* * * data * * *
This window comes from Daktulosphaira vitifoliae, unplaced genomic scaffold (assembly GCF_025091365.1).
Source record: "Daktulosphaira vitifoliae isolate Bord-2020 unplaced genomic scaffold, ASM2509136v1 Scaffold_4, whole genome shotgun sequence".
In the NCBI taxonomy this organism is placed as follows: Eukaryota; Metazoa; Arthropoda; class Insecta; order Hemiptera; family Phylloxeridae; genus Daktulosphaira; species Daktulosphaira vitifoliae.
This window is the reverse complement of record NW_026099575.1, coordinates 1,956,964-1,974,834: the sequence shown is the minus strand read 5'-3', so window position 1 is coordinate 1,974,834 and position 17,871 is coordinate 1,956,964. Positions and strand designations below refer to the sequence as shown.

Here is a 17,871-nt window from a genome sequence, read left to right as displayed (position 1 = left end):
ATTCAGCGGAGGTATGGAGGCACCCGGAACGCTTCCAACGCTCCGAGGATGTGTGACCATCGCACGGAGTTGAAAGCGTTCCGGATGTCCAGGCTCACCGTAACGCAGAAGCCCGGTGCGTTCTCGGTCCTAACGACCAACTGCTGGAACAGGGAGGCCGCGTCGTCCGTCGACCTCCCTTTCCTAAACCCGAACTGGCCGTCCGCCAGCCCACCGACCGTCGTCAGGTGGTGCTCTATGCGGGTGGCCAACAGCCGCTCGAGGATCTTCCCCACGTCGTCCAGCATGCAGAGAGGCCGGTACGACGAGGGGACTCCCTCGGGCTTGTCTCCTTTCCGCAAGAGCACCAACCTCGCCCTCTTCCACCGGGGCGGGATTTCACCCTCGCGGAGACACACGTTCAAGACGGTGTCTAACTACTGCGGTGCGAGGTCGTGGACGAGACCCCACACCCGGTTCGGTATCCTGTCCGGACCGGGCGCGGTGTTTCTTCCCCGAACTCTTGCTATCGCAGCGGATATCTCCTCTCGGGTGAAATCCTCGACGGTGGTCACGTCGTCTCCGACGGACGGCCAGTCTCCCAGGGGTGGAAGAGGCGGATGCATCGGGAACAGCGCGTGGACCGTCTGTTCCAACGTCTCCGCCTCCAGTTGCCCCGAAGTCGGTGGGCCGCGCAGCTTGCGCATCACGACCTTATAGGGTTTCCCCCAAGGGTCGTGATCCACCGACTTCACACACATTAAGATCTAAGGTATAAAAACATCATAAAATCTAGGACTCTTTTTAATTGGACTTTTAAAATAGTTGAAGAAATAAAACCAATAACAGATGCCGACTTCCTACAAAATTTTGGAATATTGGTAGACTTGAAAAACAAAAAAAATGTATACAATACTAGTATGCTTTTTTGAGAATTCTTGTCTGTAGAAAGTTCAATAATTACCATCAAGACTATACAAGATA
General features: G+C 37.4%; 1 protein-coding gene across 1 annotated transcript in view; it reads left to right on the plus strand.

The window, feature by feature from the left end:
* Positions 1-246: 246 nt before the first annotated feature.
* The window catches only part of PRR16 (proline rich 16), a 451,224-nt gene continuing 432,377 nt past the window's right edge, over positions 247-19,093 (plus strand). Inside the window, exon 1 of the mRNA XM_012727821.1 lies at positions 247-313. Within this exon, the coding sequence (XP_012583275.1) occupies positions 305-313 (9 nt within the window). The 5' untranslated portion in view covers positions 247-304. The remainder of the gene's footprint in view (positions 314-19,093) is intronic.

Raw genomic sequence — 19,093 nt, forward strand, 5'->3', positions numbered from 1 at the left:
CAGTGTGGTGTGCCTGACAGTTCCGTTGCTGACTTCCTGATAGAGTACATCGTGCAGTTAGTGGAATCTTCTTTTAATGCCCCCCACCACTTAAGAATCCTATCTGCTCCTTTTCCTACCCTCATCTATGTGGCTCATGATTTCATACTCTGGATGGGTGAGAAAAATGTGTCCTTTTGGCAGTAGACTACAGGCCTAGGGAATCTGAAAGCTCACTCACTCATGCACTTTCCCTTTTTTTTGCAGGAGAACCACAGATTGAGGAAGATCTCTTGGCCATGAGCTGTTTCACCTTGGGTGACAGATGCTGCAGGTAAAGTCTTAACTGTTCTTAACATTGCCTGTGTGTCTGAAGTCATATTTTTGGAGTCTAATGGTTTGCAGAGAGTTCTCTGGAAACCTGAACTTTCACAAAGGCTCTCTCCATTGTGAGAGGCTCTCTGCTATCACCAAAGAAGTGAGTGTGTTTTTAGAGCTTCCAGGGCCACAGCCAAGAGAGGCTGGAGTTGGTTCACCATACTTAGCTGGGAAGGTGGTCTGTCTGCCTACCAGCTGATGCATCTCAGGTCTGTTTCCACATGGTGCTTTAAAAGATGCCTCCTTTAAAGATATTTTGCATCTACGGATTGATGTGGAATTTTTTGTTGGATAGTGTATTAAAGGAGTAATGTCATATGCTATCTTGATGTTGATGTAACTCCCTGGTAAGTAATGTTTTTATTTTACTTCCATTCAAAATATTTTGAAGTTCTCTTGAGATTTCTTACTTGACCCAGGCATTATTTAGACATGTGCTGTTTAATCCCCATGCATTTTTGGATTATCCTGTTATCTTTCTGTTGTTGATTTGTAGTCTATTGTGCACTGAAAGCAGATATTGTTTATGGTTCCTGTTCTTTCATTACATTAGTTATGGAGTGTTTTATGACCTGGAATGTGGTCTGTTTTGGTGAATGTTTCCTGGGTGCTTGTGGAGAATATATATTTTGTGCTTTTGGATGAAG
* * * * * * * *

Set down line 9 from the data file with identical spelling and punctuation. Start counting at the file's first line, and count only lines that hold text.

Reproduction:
* Positions 1-246: 246 nt before the first annotated feature.